Learn about Nashville,
Tennessee, by reading Nashville – A Vacation With Strings
Attached by Charlie Spence, Travel Writer. It features a mini, but
thorough tour of the destination, plus all you'll need to know to plan
your trip including getting there, objective information on places to
stay and eat, and things to do. At the end of the article, we've
provided a summary of the contact information for your easy reference.
Nashville – A Vacation With Strings Attached
by Charlie Spence, Travel Writer and WTA Member
Country Music Hall of Fame and
Photo courtesy of Barry M. Winiker
Country music fans all over the world know
Nashville, and each year this "Music City" attracts millions of visitors to the
home of not only country music but fine restaurants, fascinating museums,
exciting amusement attractions, and homes of presidents.
Nashville became known as "Music City" when WSM radio announcer David Cobb
gave it that nickname in 1950 on Red Foley’s NBC radio broadcast. But the city
was well known for its musical heritage long before that. In 1925 the National
Life and Accident Insurance Company founded a radio program over radio station
WSM. Its name at that beginning was WSM Barn Dance. It continued for two
years under that name. The Saturday night program followed a broadcast from New
York that consisted mainly of classical music. Opening the Barn Dance program,
announcer George Hay quipped, "For the last hour we’ve been listening to music
taken largely from grand opera and the classics. We now present our own Grand
Ole Opry." The name stuck.
Photo courtesy of Donnie Beauchamp
The program has been aired continuously since 1925. It’s the world’s longest
running radio program and still available for you to watch performed at Grand
Ole Opryland, a modern amusement park just northeast of the city. The Grand Ole
Opry production moved to this amusement park in 1974 after more than 30 years at
the Ryman Auditorium, a place you will want to visit. Ryman was constructed
originally as the Union Gospel Tabernacle. When the Grand Ole Opry moved into
it, this past use prompted the nickname "The Mother Church of Country Music."
Most of the fine musicians and entertainers of country and western music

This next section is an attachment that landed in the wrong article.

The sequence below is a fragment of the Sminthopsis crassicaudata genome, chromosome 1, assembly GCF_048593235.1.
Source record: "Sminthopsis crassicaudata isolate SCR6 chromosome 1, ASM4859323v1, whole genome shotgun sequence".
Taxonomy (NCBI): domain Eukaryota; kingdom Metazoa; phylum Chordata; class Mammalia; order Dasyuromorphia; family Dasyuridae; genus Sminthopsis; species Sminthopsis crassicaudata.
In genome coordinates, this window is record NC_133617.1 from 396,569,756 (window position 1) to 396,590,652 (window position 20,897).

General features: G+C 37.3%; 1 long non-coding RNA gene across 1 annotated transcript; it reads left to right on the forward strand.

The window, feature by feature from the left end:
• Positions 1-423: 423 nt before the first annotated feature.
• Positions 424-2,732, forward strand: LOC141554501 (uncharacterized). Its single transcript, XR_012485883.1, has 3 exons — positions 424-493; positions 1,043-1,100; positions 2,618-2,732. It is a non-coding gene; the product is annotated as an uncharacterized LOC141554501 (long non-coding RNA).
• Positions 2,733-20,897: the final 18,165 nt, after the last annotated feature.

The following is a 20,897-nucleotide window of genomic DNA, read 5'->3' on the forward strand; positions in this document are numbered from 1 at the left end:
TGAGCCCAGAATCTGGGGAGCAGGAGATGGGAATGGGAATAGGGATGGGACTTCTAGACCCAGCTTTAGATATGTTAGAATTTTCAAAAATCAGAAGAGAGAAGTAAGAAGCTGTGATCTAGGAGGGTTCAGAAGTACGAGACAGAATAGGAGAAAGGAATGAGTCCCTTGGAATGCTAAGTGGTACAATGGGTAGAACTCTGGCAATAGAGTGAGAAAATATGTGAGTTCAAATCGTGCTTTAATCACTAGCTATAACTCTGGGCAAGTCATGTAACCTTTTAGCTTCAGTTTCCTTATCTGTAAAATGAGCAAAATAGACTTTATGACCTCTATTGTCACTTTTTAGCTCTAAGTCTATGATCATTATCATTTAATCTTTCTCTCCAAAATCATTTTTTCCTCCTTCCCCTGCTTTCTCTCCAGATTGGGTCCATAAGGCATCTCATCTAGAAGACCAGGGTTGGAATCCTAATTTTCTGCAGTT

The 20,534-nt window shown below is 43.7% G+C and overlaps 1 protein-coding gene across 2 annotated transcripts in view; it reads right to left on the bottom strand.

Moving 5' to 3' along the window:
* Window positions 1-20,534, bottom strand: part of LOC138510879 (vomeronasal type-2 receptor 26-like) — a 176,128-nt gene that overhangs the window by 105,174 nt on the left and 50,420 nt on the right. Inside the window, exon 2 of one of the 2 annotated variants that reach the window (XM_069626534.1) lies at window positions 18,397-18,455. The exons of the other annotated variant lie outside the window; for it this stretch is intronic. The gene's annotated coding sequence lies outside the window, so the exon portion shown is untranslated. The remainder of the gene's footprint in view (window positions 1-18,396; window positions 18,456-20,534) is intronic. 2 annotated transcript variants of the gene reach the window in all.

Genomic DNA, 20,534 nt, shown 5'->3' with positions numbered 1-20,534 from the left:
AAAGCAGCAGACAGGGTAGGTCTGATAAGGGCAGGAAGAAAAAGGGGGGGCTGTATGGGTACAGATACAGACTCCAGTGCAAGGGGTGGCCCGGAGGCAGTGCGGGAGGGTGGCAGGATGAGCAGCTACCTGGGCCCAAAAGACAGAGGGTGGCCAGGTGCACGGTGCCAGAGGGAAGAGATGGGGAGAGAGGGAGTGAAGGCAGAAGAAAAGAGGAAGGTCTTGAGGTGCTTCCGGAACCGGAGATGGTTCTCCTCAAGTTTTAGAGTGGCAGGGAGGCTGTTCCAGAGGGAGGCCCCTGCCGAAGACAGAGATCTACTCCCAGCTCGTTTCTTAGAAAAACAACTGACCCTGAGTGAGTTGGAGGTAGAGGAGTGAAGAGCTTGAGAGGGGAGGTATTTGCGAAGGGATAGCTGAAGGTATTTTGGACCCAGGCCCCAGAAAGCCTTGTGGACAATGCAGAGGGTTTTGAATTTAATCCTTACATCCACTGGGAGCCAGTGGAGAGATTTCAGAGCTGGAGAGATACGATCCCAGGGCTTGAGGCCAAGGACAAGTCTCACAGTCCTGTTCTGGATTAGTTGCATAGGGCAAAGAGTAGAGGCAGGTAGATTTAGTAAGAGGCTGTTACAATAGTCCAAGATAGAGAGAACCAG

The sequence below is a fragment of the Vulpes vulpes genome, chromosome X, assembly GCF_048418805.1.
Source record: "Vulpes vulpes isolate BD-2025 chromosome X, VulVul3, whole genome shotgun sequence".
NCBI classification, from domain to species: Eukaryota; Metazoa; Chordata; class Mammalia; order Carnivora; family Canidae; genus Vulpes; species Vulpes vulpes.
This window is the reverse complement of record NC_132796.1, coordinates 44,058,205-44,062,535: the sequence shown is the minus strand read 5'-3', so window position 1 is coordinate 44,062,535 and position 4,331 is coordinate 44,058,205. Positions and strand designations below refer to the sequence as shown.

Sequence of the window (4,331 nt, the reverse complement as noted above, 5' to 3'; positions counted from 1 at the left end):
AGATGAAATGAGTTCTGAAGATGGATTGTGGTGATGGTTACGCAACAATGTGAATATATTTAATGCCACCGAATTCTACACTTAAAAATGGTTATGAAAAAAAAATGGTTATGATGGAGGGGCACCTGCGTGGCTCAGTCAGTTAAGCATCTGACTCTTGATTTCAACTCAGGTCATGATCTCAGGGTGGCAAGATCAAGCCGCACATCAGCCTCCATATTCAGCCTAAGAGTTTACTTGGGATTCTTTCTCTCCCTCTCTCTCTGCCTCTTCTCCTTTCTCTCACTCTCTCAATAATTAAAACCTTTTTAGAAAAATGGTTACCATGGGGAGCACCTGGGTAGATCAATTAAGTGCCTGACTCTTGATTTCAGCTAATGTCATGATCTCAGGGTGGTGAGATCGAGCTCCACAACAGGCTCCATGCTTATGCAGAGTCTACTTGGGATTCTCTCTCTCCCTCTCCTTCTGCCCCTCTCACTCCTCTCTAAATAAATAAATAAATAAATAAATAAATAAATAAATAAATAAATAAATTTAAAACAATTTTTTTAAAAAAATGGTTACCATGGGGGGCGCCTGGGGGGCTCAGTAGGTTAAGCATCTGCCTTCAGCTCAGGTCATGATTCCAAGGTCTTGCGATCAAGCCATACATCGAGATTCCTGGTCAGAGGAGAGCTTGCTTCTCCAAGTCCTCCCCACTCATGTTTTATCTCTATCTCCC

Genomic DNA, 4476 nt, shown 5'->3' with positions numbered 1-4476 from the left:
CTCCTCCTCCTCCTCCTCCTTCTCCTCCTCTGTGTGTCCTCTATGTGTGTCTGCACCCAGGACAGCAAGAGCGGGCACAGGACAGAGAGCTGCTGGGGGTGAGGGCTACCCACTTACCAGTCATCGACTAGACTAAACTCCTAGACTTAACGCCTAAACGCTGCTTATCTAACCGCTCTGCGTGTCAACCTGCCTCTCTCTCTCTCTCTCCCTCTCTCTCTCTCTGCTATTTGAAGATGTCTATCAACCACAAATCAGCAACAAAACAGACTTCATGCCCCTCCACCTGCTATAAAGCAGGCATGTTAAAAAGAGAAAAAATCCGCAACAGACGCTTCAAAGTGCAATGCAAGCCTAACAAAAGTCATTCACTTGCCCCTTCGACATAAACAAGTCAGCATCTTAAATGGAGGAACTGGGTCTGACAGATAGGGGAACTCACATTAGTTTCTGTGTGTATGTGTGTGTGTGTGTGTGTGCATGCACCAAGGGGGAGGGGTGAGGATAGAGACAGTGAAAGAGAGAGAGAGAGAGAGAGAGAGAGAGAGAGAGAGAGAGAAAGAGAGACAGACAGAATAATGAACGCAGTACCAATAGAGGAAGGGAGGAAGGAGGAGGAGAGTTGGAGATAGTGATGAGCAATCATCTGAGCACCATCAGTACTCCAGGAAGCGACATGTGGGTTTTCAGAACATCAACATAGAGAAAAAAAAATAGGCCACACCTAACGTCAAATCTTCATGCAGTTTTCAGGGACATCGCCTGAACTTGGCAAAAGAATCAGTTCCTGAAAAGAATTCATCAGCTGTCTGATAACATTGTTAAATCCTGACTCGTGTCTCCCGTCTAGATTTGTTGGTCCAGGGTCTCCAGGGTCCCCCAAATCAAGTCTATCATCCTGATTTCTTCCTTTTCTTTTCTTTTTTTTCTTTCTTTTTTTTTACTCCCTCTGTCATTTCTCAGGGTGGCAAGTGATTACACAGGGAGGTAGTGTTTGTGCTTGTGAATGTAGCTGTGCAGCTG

appeared on its stage.
Daily shows are presented at Opryland, but if you want tickets to see the
Grand Ole Opry broadcast, its best to buy your tickets on line in advance.
Of course you will want to tour the Grand Ole Opry Museum, near to the Ryman
Auditorium, and see exhibits honoring such legends as Patsy Cline, Roy Acuff,
Minnie Pearl, and others as well as many of today’s stars. (Incidentally, the
price on that tag that hung from Minnie Pearl’s hat was $1.98.)
The Country Music Hall of Fame and Museum has a wealth of exhibits to
introduce you to Music City and country music. This, too, is just a few steps
from the historic Ryman Auditorium. Here you will see many treasures like Elvis
Presley’s gold Cadillac, Gene Autry’s string tie, and the hand written lyrics to
Momma Don’t Let Your Babies Grow Up To be Cowboys.
Another entertaining way to see and listen to country music is to take a ride
on the General Jackson showboat. This 300-foot paddlewheel riverboat has
four decks but performances are presented in the two-story Victorian Theater.
March through December is the time for lunch and dinner cruises. Midday cruises
on the Cumberland River include a country music show and lunch and evening
cruises offer the show and a fine dinner.
True country music lovers will want to visit Gruhn Guitars shop on Broadway.
This shop is world famous for vintage instruments and has hundreds of the
stringed instruments including acoustic guitars, electric guitars, banjos,
basses, and mandolins ready to be inspected.
Nashville has a variety of neighborhoods, each with its own distinctive
flair. There is Germantown, for instance, Nashville’s first suburb so named for
the influx of German immigrants in the mid-nineteenth century. Now this
neighborhood is closer to the center of activity. There is a downtown section of
town but locals don’t know it by that. But, ask where South Street is and they
can tell you exactly how to get there.
From this downtown section, walk approximately one mile along The Music Mile,
which connects downtown with Music Row - the center of the recording industry.
Here artists like Elvis Presley, The Everly Brothers, Brenda Lee, Vanessa
Williams and others made recordings and where millions of copies were pressed.
Music is but one of the many reasons for visiting this area. Nashville has a
fascinating history and there are many points of interest here to show it. This
city’s history began more than 200 years ago when two groups of settlers built a
fort on the banks of the Cumberland River.